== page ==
Edwin Miller Wheelock (August 30, 1829-October 29, 1901) was a New Hampshire Unitarian minister of abolitionist sympathies who joined the Union army and served as a chaplain during the Civil War. His wartime reports on the labor and education problems created by the emancipation of slaves led to government posts in Texas during Reconstruction. In later years he returned to the ministry, founding Unitarian congregations in Spokane, Washington and Austin, Texas.
Edwin was born in New York City in 1829, one of eight children born to Charles and Lydia Brown Wheelock. Little is known of his early years. He graduated from Harvard Law School in 1853 and from the School of Divinity in 1856. He was ordained minister of the First Unitarian Church of Dover, New Hampshire in 1857. Andrew Peabody delivered the address and Convers Francis, the charge. Wheelock’s sermon was “Authority in Religion.”
Wheelock remained at Dover for five years. His positions on temperance and the slave traffic were stronger than his parishioners felt necessary. According to a Church historian, “that happened which under the circumstances always happens, with only a difference of details. That is to say, Mr. Wheelock remained but the parish found it increasingly difficult to raise his salary. It was said of him that he was better fitted by nature for the bar than for the pulpit.” His natural friendliness fitted him for either position. A parishioner said, “Wheelock was genial and attractive. He easily made friends, and always kept them.”
In 1855 Edwin Wheelock married Ellen M. Brackett, age 25, at Somerville, Massachusetts. They had three children: Charles born in 1856, Emilie in 1861, and Elsie, who died in early childhood in Galveston, Texas.
After John Brown attacked the federal armory at Harper’s Ferry in 1859, Wheelock became Brown’s champion. The raid he said, would lead to an “irrepressible conflict.” Speaking from Theodore Parker‘s pulpit in Boston, Wheelock predicted that, “The attack upon slavery for which John Brown had paid the forfeit of his life would be repeated on a grand scale by the entire north.” In response, the State of Virginia offered a $1,500 reward for his capture, alive or dead.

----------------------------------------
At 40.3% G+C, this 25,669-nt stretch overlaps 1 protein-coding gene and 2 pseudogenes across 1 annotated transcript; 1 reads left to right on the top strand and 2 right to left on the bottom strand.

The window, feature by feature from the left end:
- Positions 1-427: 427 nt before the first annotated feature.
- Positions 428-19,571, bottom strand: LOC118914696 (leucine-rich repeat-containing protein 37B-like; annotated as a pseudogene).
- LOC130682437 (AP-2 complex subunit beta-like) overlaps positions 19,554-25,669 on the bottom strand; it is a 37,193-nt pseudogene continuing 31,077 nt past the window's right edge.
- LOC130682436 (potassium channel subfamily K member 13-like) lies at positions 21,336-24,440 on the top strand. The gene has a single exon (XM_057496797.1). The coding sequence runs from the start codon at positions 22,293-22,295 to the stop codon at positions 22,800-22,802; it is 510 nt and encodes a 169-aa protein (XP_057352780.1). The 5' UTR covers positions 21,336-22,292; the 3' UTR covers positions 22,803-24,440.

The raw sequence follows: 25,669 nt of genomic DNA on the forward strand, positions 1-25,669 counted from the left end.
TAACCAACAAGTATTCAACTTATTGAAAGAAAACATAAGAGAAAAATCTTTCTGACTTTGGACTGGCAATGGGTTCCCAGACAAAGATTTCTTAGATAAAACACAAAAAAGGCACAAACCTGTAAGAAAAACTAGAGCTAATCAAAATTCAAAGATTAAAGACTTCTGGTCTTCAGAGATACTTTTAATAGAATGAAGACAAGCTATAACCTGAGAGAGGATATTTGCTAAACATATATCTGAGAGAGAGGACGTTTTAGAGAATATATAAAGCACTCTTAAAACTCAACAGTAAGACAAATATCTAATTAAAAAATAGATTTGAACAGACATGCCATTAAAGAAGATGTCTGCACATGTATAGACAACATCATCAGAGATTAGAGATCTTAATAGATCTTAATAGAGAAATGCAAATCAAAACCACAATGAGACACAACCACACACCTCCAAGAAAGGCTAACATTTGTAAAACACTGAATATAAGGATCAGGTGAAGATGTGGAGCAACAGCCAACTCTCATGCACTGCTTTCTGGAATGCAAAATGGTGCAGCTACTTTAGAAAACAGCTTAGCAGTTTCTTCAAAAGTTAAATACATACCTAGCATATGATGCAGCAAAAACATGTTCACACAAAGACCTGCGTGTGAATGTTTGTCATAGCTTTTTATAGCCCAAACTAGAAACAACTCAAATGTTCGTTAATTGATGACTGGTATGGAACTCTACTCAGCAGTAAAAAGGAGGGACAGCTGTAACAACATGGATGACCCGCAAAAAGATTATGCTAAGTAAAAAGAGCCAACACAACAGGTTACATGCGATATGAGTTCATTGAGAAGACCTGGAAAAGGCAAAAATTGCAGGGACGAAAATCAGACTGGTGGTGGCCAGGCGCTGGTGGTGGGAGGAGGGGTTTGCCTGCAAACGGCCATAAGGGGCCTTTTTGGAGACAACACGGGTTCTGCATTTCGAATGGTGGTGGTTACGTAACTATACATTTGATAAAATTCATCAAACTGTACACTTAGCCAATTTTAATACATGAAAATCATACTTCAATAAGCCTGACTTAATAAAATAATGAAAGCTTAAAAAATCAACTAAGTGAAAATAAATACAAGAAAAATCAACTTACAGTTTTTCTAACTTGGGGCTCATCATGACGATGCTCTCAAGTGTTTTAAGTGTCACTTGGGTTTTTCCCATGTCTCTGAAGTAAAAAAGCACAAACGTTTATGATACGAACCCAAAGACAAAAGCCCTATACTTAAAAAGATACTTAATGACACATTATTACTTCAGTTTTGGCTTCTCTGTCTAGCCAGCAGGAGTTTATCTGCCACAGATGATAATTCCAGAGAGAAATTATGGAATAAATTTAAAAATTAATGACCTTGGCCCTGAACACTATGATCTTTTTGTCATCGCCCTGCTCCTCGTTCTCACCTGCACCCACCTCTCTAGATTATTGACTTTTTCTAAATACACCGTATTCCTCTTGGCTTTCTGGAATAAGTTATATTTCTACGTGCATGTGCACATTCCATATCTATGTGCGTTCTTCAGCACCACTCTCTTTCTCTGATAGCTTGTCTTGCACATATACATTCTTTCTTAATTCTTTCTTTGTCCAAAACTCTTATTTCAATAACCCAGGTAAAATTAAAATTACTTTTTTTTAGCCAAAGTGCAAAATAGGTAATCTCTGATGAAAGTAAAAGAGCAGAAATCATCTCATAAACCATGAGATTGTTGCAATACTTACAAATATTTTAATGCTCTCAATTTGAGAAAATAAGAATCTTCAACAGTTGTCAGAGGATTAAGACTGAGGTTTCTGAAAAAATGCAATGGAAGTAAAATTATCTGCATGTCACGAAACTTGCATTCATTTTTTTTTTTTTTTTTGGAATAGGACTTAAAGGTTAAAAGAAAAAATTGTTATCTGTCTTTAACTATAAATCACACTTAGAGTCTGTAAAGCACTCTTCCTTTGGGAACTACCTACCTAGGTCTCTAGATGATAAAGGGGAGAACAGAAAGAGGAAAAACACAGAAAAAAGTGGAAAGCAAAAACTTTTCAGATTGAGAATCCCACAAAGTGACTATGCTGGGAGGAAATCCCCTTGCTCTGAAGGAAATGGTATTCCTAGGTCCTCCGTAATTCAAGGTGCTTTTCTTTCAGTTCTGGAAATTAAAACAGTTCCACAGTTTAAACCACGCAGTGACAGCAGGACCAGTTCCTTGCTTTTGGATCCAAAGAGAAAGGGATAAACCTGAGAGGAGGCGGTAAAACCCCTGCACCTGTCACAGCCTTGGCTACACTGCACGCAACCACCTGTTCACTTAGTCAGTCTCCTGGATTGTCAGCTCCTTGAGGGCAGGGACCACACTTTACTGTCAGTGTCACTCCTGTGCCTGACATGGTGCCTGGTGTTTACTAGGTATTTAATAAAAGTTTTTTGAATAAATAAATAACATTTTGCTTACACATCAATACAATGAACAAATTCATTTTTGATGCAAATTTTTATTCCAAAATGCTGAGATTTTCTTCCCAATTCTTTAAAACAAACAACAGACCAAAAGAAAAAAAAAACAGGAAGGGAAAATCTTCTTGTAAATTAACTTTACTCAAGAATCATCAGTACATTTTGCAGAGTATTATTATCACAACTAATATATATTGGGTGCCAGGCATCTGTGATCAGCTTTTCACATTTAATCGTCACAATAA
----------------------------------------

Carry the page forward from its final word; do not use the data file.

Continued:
Lincoln’s 1862 preliminary Proclamation of Emancipation spurred Wheelock to action. The following month he resigned his pulpit at Dover and enlisted, for nine-months, as a private in a New Hampshire regiment. He was soon made Chaplain. His regiment participated in campaigns along the Mississippi River. In 1863 the emancipation of the slaves devastated the region’s plantation economy. The liberated slaves needed food, housing, and work. In response, the Army developed a forced labor system for the former slaves. Reports of their mistreatment and exploitation, however, caused a furor in the North. Wheelock was detached from his New Hampshire regiment and asked by Major General Nathaniel Banks to investigate conditions on nearby plantations.
Wheelock’s abolitionist reputation gave weight to his communications with William Lloyd Garrison, reporting that the negro labor system was in fair working order. In October 1863, Wheelock was appointed inspector of schools for freedmen in the Department of the Gulf and the following March he was made Secretary of the Board of Education for the Department. Subsequently Major B. Rush Plumly and Wheelock reported the opening of 175 schools with 10,000 students in 15 Louisiana Parishes.
At the end of the war, Wheelock was discharged from active service and returned to Dover. Nonetheless, he committed to continuing his work with the Freedmen’s bureau. He decided that the Texas climate might be good for his wife Ellen, who had contracted tuberculosis. The Wheelocks accordingly journeyed to Galveston but found that the climate there was moist. Since the work of the Freedman’s bureau did not begin until the fall of 1865, Edwin took a job in the San Antonio customs house, far away from the humid coast. That fall, when General E. M. Gregory arrived in Galveston to assume control to the Freedmen’s Bureau in Texas, he appointed Wheelock Superintendent of Schools.
Schools were rare in Texas even for white students. Wheelock found that Black education provoked more animosity than emancipation. He faced daunting problems; southerners were afraid to rent space for black schools, teachers were scarce, and money for salaries and textbooks was unavailable. Even so, he shortly had sixteen one-room schools operational, with 1,041 black students. Violence and threats of violence were common. Travel around Texas required no little courage on the part of bureau representatives. Schools were opened only in towns where troops were stationed. According to Wheelock, some 10,000 freedmen learned to read and spell during the five years of the program. Of all the programs supervised by the Freedmen’s bureau, the Department of Education was the most successful.